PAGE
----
In the 1990s, Master of Orion stood for innovation in the 4X genre. Does the new version recapture that spirit?
An unremarkable 4X game by any other name is just as unexciting, even if that name is one of the great nostalgic darlings of strategy games past. In the case of NGD Studiosí Master of Orion reboot, wrapping itself in a legendary title and attempting to distinguish itself with flashy real-time combat and an all-star voice cast donít make its bog-standard turn-based backbone any easier to get excited about.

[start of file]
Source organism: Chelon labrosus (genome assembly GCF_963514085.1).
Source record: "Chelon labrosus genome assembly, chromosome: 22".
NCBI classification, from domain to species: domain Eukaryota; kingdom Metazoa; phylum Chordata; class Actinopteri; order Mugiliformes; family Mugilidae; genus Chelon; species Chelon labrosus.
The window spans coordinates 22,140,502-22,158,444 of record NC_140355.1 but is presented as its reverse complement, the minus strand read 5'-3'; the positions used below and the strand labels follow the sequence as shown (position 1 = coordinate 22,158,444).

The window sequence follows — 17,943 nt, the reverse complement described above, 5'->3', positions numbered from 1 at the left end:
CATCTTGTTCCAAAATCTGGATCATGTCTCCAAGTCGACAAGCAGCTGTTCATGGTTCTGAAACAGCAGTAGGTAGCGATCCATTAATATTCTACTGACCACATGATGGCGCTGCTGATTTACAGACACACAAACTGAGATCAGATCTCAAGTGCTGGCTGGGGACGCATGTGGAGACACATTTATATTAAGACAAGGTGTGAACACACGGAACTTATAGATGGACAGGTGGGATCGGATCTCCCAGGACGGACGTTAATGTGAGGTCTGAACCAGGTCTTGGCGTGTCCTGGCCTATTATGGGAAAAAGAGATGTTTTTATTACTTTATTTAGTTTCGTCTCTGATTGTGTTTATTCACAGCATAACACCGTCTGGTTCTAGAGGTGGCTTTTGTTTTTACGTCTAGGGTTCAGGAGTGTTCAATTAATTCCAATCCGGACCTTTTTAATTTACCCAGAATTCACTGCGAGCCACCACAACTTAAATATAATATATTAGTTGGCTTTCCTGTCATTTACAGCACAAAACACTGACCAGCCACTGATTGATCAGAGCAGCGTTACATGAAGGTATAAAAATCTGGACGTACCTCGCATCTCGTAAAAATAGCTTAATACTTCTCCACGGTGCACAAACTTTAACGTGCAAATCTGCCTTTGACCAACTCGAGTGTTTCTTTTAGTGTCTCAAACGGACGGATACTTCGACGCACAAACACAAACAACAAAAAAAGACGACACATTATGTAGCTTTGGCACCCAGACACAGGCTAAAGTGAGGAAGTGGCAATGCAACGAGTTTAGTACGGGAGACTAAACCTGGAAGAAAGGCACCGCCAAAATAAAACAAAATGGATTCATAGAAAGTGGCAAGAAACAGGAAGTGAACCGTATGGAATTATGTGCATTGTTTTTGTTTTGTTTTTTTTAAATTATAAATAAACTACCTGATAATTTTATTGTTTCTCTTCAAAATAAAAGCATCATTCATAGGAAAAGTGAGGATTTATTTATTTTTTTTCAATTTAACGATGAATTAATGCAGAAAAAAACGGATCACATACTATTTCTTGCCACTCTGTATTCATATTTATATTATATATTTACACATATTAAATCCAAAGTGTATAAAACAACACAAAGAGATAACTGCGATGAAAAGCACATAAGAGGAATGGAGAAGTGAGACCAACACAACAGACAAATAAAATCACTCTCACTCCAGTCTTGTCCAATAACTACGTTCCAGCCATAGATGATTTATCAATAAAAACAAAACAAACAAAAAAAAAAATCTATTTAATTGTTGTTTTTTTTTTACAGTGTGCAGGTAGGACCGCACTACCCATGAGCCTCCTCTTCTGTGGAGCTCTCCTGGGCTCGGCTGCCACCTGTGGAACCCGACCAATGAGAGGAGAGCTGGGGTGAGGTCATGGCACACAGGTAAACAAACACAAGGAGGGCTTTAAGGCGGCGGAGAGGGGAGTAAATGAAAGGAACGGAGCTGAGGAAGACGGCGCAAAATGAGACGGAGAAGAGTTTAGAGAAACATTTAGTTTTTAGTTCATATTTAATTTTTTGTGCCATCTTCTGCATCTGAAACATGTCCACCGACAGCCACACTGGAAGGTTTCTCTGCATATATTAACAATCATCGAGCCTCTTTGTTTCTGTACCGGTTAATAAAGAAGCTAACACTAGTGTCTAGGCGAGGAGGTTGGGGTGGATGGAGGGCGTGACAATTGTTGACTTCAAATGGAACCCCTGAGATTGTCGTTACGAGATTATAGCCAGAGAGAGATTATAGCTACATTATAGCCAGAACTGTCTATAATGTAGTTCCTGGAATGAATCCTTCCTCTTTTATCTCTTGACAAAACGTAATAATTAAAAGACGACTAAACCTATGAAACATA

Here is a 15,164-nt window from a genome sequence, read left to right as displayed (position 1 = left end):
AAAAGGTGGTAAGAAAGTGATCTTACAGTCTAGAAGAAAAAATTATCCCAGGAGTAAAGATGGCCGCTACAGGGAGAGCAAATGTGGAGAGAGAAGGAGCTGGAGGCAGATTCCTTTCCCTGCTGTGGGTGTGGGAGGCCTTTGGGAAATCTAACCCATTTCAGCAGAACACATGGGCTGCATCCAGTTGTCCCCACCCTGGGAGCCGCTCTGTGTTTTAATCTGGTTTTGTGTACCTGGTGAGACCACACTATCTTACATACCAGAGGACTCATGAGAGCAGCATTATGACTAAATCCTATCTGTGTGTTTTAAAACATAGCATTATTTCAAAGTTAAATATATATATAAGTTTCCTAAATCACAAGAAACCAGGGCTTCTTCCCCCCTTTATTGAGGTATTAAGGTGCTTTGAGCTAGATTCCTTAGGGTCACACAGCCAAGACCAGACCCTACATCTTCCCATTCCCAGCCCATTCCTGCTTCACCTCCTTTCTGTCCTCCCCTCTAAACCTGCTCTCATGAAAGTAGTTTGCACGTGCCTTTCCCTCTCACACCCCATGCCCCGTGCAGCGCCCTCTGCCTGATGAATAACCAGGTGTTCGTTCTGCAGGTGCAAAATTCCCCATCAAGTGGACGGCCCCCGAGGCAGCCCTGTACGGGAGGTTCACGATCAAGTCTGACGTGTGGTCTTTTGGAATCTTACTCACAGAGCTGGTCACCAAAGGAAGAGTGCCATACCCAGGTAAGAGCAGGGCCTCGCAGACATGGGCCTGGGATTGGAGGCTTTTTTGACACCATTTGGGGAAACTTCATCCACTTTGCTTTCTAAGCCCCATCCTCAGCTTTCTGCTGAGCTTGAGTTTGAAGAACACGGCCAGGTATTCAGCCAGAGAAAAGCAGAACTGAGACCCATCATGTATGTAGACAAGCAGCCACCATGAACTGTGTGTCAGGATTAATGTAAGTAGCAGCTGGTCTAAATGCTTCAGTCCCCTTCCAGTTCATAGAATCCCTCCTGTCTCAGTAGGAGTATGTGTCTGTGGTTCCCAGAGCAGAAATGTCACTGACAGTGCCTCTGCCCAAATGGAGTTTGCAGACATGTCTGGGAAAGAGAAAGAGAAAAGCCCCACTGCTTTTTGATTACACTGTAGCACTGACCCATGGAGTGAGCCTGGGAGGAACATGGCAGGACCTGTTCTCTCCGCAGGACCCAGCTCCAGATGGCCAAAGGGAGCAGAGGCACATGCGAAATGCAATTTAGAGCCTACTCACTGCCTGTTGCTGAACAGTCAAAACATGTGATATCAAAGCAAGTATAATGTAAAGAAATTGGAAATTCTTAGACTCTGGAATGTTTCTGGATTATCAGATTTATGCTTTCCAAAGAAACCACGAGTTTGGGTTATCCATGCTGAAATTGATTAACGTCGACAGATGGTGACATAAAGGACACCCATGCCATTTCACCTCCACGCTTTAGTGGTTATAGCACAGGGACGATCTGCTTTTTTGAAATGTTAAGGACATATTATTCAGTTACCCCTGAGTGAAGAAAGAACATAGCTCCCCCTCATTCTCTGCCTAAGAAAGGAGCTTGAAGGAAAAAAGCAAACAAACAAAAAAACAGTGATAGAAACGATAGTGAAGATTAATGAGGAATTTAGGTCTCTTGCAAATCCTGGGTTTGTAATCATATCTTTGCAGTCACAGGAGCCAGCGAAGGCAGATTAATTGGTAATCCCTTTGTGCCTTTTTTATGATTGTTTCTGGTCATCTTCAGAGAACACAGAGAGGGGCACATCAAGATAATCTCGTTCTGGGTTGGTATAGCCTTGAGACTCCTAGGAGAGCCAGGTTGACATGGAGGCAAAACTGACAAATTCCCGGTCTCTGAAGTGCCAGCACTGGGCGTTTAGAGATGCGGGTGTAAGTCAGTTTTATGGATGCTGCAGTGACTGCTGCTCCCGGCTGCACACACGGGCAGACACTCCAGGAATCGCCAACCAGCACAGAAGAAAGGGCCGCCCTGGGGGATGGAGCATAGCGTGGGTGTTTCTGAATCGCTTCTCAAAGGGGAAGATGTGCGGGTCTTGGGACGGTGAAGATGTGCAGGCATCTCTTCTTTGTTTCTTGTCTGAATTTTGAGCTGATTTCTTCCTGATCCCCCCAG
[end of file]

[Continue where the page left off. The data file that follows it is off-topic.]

I donít want to spend this whole review comparing the New-MOO to the old, because when put directly side by side this game is arguably better. But the reason the original and its sequel hold a special place in gaming history are because of a pioneering spirit thatís simply lacking from this conservative reimagining. In the mid-90s Masters of Orion 1 and 2 offered a thrilling galaxy beckoning for exploration that inspired the imagination. But by modern standards New-MOO feels small and mundane. I feel like Iím looking at a diagram of a galaxy in a middle school textbook rather than an adventure-laden expanse of space. Itís something that has been done many times recently, and better.
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